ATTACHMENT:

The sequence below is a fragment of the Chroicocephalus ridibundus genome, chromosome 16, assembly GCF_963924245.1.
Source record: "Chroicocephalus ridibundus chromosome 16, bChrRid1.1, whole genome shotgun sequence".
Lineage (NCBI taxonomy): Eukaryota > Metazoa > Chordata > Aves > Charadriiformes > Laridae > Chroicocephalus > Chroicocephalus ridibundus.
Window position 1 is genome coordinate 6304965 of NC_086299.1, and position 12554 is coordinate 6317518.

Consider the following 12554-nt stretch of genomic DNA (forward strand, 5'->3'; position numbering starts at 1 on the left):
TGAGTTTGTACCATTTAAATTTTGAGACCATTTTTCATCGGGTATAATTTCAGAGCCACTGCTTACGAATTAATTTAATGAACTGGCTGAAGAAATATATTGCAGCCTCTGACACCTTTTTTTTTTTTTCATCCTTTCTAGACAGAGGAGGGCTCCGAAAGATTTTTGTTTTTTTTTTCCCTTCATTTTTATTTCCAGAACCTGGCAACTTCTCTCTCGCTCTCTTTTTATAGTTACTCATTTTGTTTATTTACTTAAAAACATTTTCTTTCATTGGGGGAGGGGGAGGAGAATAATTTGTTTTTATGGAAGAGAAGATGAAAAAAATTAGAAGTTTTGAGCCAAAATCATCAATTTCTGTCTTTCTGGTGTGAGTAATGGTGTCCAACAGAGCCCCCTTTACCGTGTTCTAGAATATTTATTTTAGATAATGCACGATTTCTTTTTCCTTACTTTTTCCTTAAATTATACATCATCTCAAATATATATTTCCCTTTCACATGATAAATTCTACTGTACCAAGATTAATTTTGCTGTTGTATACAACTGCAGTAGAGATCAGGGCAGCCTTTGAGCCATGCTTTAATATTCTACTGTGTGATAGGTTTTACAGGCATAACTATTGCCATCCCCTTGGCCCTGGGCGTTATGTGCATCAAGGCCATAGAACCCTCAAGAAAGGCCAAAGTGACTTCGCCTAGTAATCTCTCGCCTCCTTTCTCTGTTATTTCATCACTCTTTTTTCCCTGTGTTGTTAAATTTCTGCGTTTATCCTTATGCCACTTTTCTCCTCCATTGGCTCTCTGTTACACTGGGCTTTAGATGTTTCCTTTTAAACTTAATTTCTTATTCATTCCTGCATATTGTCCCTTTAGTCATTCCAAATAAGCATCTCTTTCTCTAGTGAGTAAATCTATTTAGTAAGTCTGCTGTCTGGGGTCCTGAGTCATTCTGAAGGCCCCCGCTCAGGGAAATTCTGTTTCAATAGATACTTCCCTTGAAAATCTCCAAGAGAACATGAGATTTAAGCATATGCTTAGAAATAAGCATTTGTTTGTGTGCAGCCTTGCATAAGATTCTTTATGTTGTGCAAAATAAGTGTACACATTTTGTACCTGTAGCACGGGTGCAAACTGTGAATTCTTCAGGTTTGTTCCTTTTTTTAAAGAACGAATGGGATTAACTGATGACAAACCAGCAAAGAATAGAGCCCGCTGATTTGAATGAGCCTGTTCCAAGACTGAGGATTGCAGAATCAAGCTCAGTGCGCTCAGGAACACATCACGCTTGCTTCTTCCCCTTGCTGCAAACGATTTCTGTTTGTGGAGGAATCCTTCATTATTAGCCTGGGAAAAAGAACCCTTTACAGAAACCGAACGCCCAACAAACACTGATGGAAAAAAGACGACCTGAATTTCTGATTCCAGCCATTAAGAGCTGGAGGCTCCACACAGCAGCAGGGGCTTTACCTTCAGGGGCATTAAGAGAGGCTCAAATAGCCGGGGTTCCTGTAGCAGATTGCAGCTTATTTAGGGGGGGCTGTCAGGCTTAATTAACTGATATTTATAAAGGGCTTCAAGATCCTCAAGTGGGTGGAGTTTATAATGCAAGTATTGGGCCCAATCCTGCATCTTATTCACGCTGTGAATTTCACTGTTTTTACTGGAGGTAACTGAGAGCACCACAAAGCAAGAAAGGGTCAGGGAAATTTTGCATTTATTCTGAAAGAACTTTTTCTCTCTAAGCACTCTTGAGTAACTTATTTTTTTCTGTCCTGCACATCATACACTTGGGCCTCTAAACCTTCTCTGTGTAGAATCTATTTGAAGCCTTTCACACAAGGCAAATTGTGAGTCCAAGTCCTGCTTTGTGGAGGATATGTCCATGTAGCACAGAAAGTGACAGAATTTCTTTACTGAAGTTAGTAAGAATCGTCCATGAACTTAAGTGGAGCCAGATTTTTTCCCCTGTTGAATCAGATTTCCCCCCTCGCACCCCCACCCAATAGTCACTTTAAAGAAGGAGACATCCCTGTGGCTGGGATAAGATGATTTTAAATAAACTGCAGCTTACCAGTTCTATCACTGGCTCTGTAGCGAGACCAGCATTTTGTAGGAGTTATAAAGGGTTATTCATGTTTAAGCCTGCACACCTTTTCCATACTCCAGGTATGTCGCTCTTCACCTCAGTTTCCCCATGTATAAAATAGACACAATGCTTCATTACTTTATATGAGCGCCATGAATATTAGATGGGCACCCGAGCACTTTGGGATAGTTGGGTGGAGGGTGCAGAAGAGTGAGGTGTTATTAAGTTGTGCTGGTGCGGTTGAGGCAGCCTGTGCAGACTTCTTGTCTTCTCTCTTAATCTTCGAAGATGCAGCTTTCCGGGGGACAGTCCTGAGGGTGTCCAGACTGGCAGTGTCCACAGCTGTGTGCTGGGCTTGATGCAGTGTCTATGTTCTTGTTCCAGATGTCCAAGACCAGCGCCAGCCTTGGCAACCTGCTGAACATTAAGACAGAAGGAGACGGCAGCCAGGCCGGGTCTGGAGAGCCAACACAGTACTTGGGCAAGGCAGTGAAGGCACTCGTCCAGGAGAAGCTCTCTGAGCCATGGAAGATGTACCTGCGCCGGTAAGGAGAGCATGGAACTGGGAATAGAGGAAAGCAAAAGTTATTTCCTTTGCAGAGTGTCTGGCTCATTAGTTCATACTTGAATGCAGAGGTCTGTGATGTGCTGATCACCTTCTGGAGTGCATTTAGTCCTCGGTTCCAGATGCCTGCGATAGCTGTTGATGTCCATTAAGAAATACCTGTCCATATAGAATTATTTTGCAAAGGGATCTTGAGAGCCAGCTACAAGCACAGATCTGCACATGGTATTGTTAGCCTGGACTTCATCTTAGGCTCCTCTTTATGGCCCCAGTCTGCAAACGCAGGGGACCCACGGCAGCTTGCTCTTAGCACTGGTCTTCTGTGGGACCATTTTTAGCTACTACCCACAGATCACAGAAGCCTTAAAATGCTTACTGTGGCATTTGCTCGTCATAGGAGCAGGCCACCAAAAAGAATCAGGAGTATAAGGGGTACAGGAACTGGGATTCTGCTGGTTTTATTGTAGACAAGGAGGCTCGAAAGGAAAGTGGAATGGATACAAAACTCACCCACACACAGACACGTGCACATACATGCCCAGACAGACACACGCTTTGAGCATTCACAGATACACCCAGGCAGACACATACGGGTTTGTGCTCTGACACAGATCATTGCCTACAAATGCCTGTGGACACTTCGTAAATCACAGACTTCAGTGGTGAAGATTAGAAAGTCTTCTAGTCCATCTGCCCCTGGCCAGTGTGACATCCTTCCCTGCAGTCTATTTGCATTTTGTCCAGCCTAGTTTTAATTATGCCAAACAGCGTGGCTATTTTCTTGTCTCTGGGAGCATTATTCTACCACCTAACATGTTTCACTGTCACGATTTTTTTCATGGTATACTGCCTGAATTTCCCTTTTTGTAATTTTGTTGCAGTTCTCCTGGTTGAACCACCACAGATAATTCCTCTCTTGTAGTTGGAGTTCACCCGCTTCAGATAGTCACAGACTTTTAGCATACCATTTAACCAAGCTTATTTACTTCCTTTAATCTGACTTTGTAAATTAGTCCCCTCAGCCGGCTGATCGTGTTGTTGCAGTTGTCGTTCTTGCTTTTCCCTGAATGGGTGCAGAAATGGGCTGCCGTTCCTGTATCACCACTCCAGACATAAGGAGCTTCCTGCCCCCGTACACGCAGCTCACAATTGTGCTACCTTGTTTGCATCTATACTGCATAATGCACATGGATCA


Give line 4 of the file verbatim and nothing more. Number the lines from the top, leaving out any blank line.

Window position 1 is genome coordinate 6304965 of NC_086299.1, and position 12554 is coordinate 6317518.